How to dig for gold ... every time you shake a hand!
The Anglo American Corporation just did something really clever. And it didn’t require the finances of South Africa’s biggest company to do it – it just took a little initiative. In fact, it was so simple, you wonder why they hadn’t done it before….

Anglo went digging for gold…among its past acquaintances.

Here’s how: Every year they sponsor a certain amount of scholarships, sports teams and promising personalities. Tens of thousands have enjoyed this ‘golden lift’ on the ladder of life. But somehow, Anglo had lost touch with many of these highly skilled souls.

So they held a gala evening. Its purpose? To bring together as many Anglo beneficiaries as they could find, and create their very own Alumni – a body of talented people on whose skills they can draw, from now on.

How often don’t we reinvent the wheel when looking for help?

It’s not uncommon for a South African businessman to take his printing order to a stranger, when his best friend makes prints for a living. Or to hire an international consultant right after spending lunch chatting with a top-notch South African equivalent.

I remember coming back from the World Championships of Public Speaking, and a few weeks later, listening to a close friend of mine earnestly inquire of me whether I knew where she might find a motivational speaker…? "Yes! You’re talking to one!" It hadn’t even occurred to her.


As the days tick over, you will meet people in a variety of fields. As you do, why not add their names to a dedicated phone book; your very own skills resource database? By creating your own Alumni, not only will you be promoting small business in your area, but you will generally enjoy the benefits of the ‘personal touch’ from vendors and service providers who actually know you.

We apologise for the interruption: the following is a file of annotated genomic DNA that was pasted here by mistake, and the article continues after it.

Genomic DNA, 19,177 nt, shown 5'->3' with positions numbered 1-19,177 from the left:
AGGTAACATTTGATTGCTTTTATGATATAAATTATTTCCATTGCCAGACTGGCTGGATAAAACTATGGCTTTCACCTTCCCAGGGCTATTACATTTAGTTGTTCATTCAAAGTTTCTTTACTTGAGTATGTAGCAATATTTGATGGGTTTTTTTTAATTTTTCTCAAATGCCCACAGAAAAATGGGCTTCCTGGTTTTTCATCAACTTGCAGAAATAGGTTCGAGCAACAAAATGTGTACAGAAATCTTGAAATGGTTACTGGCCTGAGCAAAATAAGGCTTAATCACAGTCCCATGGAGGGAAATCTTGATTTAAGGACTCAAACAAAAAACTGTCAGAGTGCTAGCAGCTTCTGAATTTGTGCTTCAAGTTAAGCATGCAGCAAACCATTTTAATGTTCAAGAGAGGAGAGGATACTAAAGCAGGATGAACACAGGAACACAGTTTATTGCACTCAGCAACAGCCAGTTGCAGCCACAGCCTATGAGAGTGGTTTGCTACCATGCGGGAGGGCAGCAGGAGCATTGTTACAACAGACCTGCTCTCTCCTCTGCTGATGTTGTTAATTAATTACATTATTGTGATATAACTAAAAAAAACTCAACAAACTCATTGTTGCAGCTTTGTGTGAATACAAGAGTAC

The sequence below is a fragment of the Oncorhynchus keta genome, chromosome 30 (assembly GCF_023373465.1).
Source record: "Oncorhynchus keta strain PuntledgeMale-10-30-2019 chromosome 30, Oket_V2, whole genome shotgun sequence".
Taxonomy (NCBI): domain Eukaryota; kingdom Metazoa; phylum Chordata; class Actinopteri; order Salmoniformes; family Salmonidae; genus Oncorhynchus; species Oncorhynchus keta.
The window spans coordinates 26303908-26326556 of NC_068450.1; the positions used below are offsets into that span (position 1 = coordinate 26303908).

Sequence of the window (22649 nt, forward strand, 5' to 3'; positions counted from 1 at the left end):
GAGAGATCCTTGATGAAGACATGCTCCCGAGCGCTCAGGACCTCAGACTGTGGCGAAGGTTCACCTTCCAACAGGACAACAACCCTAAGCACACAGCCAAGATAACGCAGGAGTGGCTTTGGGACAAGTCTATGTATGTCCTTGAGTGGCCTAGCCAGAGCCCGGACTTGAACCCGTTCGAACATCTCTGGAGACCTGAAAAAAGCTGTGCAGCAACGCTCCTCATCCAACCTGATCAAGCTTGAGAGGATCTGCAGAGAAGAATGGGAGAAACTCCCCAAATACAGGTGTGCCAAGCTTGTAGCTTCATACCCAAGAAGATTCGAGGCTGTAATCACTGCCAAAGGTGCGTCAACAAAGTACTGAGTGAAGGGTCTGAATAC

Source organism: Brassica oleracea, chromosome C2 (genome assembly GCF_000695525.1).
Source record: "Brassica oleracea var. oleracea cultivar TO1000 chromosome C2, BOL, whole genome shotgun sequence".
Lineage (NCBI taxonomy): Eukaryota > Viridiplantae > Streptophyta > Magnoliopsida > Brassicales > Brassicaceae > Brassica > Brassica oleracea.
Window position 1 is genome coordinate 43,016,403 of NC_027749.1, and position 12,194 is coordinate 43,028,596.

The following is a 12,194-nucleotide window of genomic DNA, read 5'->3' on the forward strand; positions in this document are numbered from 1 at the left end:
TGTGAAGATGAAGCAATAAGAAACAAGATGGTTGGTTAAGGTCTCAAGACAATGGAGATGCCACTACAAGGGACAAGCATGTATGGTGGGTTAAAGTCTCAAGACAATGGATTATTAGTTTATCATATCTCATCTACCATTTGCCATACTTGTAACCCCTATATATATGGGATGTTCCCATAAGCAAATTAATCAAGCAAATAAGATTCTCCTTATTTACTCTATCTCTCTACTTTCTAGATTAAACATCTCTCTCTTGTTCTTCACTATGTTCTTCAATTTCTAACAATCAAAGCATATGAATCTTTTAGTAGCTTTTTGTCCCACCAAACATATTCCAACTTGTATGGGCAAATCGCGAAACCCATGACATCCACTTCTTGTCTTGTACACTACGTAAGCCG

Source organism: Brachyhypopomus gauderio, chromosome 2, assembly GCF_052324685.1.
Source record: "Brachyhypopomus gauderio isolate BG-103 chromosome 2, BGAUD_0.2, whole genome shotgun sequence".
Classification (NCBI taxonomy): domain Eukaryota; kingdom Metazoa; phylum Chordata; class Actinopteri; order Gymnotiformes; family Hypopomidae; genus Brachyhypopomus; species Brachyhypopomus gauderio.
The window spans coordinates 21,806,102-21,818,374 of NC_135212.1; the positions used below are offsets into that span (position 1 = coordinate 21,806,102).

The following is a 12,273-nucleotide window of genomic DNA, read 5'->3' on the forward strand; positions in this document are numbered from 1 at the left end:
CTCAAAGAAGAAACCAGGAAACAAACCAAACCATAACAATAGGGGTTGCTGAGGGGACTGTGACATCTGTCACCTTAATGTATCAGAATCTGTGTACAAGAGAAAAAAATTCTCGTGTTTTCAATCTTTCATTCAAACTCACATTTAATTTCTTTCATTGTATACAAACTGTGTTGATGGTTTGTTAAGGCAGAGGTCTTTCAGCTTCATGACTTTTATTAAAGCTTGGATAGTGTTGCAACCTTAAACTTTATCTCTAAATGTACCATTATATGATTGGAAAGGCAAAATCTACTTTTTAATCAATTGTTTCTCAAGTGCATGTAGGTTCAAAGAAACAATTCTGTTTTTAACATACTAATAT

The next thing Anglo did was to encourage everyone to network as much as possible. A networking function gives you the opportunity to become a part of someone else’s ‘Alumni.’

So how do you get yourself onto someone else’s skills database?’

Here are 7 tips for effective networking:

  • Break the ice with a stranger by talking about something you have in common, for example: ask how they know the host, comment on a presentation that was made earlier, or use a reference to the food or drinks as a conversation starter.
  • Show genuine interest in what other people do, and they will be more willing to listen to you.
  • Be present and attentive when talking to someone. Never stare over their shoulder, or appear agitated, as if you’ve lost interest and are ‘sniffing out’ your next target.
  • In order to give your own cards out, start by asking for theirs. Then give yours in return. Don’t just ‘thrust’ your card at someone in the hopes of getting business. It’s poor form.
  • Try to use people’s names
  • Be brief – don’t take up too much of a person’s time. You can excuse yourself quite easily with a phrase like, "(Name), it was a pleasure meeting you. I’d better go meet some of the other people here, but I will be in touch."
  • If you promise to call or email a person after the event, be sure to follow up!

Anglo’s initiative was a smart one. Why don’t we follow where the way has been paved in gold? Being Proudly South African is all about using the resources all around us, and making sure that our own resources are available too.

It turns out we’re all involved in digging for gold. And South Africa’s dripping with the stuff! It exchanges hands with every business card you collect!

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Would you like to book Douglas to speak on this corporate concept in your next meeting or seminar? Call: 072 252-2675, or email: For more info, go to:

Article by: Douglas Kruger -